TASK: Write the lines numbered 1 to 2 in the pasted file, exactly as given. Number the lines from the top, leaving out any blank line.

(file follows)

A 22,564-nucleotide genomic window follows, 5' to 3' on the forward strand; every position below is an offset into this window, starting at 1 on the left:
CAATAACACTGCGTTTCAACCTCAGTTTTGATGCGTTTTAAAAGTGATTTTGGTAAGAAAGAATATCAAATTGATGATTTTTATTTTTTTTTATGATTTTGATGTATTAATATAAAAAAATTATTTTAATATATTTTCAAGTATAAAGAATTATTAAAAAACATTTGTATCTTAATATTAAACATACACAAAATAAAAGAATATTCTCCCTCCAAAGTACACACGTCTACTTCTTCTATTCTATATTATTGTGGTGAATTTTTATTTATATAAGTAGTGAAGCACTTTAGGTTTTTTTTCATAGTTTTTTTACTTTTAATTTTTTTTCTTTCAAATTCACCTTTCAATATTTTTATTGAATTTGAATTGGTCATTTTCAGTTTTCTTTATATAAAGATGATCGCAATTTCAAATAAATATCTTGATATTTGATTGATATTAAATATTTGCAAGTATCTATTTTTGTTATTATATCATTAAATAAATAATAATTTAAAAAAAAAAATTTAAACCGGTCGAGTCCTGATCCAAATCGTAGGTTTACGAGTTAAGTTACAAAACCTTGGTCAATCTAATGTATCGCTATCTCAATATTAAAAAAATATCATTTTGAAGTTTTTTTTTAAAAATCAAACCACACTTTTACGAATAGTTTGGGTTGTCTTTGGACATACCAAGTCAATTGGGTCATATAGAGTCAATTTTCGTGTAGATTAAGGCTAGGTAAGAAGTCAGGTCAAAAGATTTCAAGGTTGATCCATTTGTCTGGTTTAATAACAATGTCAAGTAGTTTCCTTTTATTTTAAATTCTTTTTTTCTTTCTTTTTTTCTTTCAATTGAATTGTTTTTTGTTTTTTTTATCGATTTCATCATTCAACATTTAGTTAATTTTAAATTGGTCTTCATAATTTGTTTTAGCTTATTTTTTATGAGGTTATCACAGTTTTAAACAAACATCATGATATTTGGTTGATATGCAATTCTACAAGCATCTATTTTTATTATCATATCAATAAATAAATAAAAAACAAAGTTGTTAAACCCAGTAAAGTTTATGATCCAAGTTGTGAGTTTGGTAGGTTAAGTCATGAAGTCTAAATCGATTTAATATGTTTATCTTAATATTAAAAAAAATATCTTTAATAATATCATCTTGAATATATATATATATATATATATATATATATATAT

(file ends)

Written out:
A 22,564-nucleotide genomic window follows, 5' to 3' on the forward strand; every position below is an offset into this window, starting at 1 on the left:
CAATAACACTGCGTTTCAACCTCAGTTTTGATGCGTTTTAAAAGTGATTTTGGTAAGAAAGAATATCAAATTGATGATTTTTATTTTTTTTTATGATTTTGATGTATTAATATAAAAAAATTATTTTAATATATTTTCAAGTATAAAGAATTATTAAAAAACATTTGTATCTTAATATTAAACATACACAAAATAAAAGAATATTCTCCCTCCAAAGTACACACGTCTACTTCTTCTATTCTATATTATTGTGGTGAATTTTTATTTATATAAGTAGTGAAGCACTTTAGGTTTTTTTTCATAGTTTTTTTACTTTTAATTTTTTTTCTTTCAAATTCACCTTTCAATATTTTTATTGAATTTGAATTGGTCATTTTCAGTTTTCTTTATATAAAGATGATCGCAATTTCAAATAAATATCTTGATATTTGATTGATATTAAATATTTGCAAGTATCTATTTTTGTTATTATATCATTAAATAAATAATAATTTAAAAAAAAAAATTTAAACCGGTCGAGTCCTGATCCAAATCGTAGGTTTACGAGTTAAGTTACAAAACCTTGGTCAATCTAATGTATCGCTATCTCAATATTAAAAAAATATCATTTTGAAGTTTTTTTTTAAAAATCAAACCACACTTTTACGAATAGTTTGGGTTGTCTTTGGACATACCAAGTCAATTGGGTCATATAGAGTCAATTTTCGTGTAGATTAAGGCTAGGTAAGAAGTCAGGTCAAAAGATTTCAAGGTTGATCCATTTGTCTGGTTTAATAACAATGTCAAGTAGTTTCCTTTTATTTTAAATTCTTTTTTTCTTTCTTTTTTTCTTTCAATTGAATTGTTTTTTGTTTTTTTTATCGATTTCATCATTCAACATTTAGTTAATTTTAAATTGGTCTTCATAATTTGTTTTAGCTTATTTTTTATGAGGTTATCACAGTTTTAAACAAACATCATGATATTTGGTTGATATGCAATTCTACAAGCATCTATTTTTATTATCATATCAATAAATAAATAAAAAACAAAGTTGTTAAACCCAGTAAAGTTTATGATCCAAGTTGTGAGTTTGGTAGGTTAAGTCATGAAGTCTAAATCGATTTAATATGTTTATCTTAATATTAAAAAAAATATCTTTAATAATATCATCTTGAATATATATATATATATATATATATATATATATAT